Eggs also offer various science experiments. Soak an egg in vinegar for 24 to 48 hours, and watch as it turns into a rubber bouncy ball.
Or, head out to the garden to pick some colorful flowers to make natural color dye and dye some eggs. And last, cook up a delicious breakfast together. How many different ways can you cook an egg? Let’s find out!
You might choose to work on a hatching chicks project.
Gather or purchase fertilized chicken eggs to incubate. Spend time each day monitoring the incubator, learning about humidity, and turning the eggs. While you wait for your baby chicks to hatch (this takes about 21 days), spend some time researching and diagramming a fertilized chicken egg.
Additional activities may include researching how to care for newly hatched baby chicks, visiting and touring a local hatchery or begin preparing a brooder space for transferring the chicks when they are ready.
Make Bread Together (Math, Science & Reading)
Nothing is more delicious than a slice of homemade bread. Measuring and mixing the ingredients equates to a math lesson while reading the recipe counts toward reading. Not to mention, baking is a science and art form in and of itself.
We are forewarning you now, it will get messy. But, that’s part of the fun.
To help you get baking, here is a simple recipe:
- 2 cups of milk (whisk in 1 egg)
- 2 Tbsp of honey
- 1 tsp of salt
- 4 cups of flour
- 3 tsp of yeast
Mix all ingredients, pouring the mixture into two separate loaf pans. Let the dough rise. Bake in the oven at 350 degrees for about 18-20 minutes. Cool before devouring.
Turn Chores Into School Time (Physical Education, Science & Math)
When it comes to tending to the farm, all hands must be on deck. But how can you make the daily mundane tasks a chance for learning something interesting?
For starters, making farm chores fun will help to motivate and engage the kids.
Once engaged, the learning part comes easily. Here are a few ideas to help you teach as you work on the farm:
- Measure animal feed — Task your child with using a measuring cup to accurately divvy out feed to each animal.
- Transplanting seedlings math — Each seedling requires a specific amount of space between other plants. Take a ruler out to the garden with you to measure seedling distance.
- Identifying weeds in the garden — Science is abounding when it comes to the great outdoors. Teach your children the difference between a vegetable plant and a weed. Then task them with pulling weeds, a physical education activity.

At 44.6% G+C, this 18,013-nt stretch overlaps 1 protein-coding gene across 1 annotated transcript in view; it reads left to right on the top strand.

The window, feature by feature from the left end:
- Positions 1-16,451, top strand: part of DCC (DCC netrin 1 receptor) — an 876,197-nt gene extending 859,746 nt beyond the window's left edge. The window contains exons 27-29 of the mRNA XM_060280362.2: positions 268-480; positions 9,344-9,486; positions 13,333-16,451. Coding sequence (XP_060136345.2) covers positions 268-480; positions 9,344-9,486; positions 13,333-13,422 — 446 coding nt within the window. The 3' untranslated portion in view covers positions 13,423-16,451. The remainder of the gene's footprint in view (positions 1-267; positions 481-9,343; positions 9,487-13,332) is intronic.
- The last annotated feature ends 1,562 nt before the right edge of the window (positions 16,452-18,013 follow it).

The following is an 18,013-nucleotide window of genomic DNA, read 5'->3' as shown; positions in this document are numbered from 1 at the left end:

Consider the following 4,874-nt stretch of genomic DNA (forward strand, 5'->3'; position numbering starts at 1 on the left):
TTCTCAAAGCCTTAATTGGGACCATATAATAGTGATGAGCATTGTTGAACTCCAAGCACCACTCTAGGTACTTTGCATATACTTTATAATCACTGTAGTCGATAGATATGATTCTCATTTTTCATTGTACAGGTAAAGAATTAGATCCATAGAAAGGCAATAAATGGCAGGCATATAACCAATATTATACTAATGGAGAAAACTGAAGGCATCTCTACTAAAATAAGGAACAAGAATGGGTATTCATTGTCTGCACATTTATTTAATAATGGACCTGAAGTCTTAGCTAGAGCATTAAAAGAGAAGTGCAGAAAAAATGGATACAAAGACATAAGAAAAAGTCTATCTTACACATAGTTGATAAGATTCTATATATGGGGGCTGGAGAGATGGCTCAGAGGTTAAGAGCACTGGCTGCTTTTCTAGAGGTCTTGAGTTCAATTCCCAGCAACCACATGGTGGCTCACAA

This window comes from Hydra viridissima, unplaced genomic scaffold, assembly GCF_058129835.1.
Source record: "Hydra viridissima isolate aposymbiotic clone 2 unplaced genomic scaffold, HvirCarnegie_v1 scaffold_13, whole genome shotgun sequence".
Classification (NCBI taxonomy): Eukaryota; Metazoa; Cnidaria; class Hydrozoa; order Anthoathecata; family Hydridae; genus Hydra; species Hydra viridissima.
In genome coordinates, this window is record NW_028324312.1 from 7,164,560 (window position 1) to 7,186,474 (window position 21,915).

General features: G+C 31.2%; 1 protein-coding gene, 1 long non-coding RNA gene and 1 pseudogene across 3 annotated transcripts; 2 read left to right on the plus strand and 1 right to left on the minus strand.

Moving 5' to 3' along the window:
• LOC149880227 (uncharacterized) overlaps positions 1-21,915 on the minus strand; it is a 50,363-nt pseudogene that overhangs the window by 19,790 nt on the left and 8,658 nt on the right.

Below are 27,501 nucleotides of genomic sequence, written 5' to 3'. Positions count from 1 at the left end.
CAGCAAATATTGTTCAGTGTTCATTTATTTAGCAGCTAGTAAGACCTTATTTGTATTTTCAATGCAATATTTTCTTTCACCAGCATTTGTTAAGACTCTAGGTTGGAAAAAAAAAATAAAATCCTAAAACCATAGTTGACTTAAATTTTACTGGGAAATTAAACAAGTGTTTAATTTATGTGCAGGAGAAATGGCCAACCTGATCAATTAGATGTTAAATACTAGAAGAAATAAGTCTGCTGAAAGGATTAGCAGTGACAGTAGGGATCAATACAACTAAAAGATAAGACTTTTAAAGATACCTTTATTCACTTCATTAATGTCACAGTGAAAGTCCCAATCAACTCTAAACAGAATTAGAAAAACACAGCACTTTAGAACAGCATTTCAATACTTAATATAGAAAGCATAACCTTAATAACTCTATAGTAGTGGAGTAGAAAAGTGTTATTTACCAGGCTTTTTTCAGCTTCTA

- Helping at the farmers market — If you sell produce grown on your farm, include the children in the sales process. This teaches them the value of the dollar. Ask them to add up a purchase, figure out applicable taxes and count back the money owed. Additional tasks may include taking inventory and tending to displays, a lesson in entrepreneurship!
Craft Useful Tools For The Farm (Art & Math)
Teaching your child the art of tool making is a lifelong skill that they can take with them well beyond school age. If you have been living on the homestead for any amount of time, you know that good-quality tools are a must.
Hand tools such as knives and chisels can be made from scrap wood and metal laying around the farm. Or, try crafting a broom with a long sturdy stick, attaching the straw to the bottom. We share how you can make similar tools here.
If you do not have personal experience making tools, reach out to a local blacksmith to request hands-on classes for your child. Or, search out an online course and learn together.
Homeschooling On The Homestead Is What You Make Of It
As you can see, there are several ways to homeschool while working on the farm. It takes a bit of planning and intentionality, but it is certainly doable.
If you are new to homeschooling, there are many resources available to you as you are getting started. Be sure to research the homeschool laws in your state, choose a curriculum, and take a deep breath. You’ve got this!
To learn more about raising kids on the farm, and the effective educational opportunities rural life can offer, be sure to download our e-Guide, How Country Living Makes Children Strong and Resilient.